An M.F.A. is a huge investment in time and finances, but the university is taking a gamble too! Choosing a cohort of students is like casting a play. Talent is important, but so is knowing the ensemble will work well together, be mutually supportive, and be good ambassadors for the institution. And if you don’t get in, that means nothing more than the path to your success lies in another direction.

Ask hard questions of yourself and the institution. We’ll do the same—and that is going to be a very good and useful conversation to have regardless of the outcome.


How do you select your guest speakers and visiting faculty?

One of the greatest strengths of our program is our visiting faculty and guest artists. Our unique schedule allows some of the best known names in new play development to participate in ways that wouldn’t be possible in a traditional program. Busy working professionals can fit in six weeks of teaching much easier than five months.

We ask our M.F.A.s who they would be interested in meeting and learning from, as well as what types of courses they feel they need in their plan of study. If we’re doing a class on American Women Playwrights, we’re going to bring in people like Erin Courtney and Naomi Wallace. If we’re doing a course on Experimental Playwriting, we’re going to bring in Ruth Margraff and W. David Hancock.

We bring in experts representing every aspect of professional theatre—playwrights, agents, directors, artistic directors, dramaturgs, producers, composers, agents, publishers, designers, actors, and lots of other disciplines.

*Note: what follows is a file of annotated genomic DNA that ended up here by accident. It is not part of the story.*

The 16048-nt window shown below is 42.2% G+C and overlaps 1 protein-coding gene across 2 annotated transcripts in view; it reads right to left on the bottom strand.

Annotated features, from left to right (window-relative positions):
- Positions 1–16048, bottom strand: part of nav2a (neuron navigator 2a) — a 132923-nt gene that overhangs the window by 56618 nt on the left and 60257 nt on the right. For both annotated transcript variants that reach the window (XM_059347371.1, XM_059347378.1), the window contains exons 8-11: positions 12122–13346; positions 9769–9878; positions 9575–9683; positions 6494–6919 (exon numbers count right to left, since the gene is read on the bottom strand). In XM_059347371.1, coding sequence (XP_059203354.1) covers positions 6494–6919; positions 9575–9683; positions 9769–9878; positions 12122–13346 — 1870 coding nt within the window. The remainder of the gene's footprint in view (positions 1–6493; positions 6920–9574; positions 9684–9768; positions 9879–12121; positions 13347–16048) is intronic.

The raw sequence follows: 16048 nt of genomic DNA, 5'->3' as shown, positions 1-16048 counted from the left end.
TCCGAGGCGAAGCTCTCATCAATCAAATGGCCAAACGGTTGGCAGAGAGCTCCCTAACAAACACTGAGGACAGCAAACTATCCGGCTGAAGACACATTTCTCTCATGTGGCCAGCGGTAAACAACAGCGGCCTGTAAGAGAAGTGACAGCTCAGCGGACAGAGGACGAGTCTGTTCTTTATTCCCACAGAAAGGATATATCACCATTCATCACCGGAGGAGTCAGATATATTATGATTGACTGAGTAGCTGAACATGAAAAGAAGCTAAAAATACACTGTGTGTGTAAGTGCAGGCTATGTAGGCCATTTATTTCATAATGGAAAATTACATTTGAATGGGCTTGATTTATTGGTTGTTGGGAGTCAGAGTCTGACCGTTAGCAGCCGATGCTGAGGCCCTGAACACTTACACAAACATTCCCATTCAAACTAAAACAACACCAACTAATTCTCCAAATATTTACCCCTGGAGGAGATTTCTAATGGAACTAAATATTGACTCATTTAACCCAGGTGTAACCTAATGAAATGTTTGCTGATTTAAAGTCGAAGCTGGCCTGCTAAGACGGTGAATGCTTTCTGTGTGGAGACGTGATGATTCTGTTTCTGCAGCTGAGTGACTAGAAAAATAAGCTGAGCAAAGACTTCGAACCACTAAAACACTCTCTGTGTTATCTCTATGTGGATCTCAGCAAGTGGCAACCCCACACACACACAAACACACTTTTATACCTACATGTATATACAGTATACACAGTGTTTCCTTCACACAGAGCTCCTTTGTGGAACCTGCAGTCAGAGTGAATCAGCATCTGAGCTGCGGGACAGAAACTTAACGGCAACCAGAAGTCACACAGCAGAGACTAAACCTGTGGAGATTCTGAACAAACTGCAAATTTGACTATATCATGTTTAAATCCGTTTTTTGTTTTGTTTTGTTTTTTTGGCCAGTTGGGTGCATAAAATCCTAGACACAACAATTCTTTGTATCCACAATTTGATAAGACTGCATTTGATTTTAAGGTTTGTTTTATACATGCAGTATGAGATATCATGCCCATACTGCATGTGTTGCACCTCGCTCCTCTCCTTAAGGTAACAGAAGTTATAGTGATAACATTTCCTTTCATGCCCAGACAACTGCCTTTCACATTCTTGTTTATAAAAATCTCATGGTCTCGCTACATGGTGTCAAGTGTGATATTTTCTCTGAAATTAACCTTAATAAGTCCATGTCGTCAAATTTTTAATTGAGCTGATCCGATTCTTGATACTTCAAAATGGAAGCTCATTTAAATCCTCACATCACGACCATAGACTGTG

We invite individuals who’ve made an impact on modern theatre with their own work who also have a proven record of successful and inspirational teaching or a history of helping emerging talents find their voice and be heard by a wider audience.

A successful community shares a common philosophy and enthusiasm for the mission it embodies, so we want visiting faculty and guest artists who will be good ambassadors for the program. What our guests and faculty say about Hollins has a huge impact on who is willing to come in the future.

We look at more than resume and reputation, we look for those who are eager to join our community, and excited about helping it grow.

Often, we’ll invite someone as a guest responder for the festival of student readings. If that goes well, we might invite them back as a guest speaker, and then (if it fits our curriculum) we may invite them back for a summer of teaching.

We don’t want people who are trying to find work, we want people who will help us create new work together.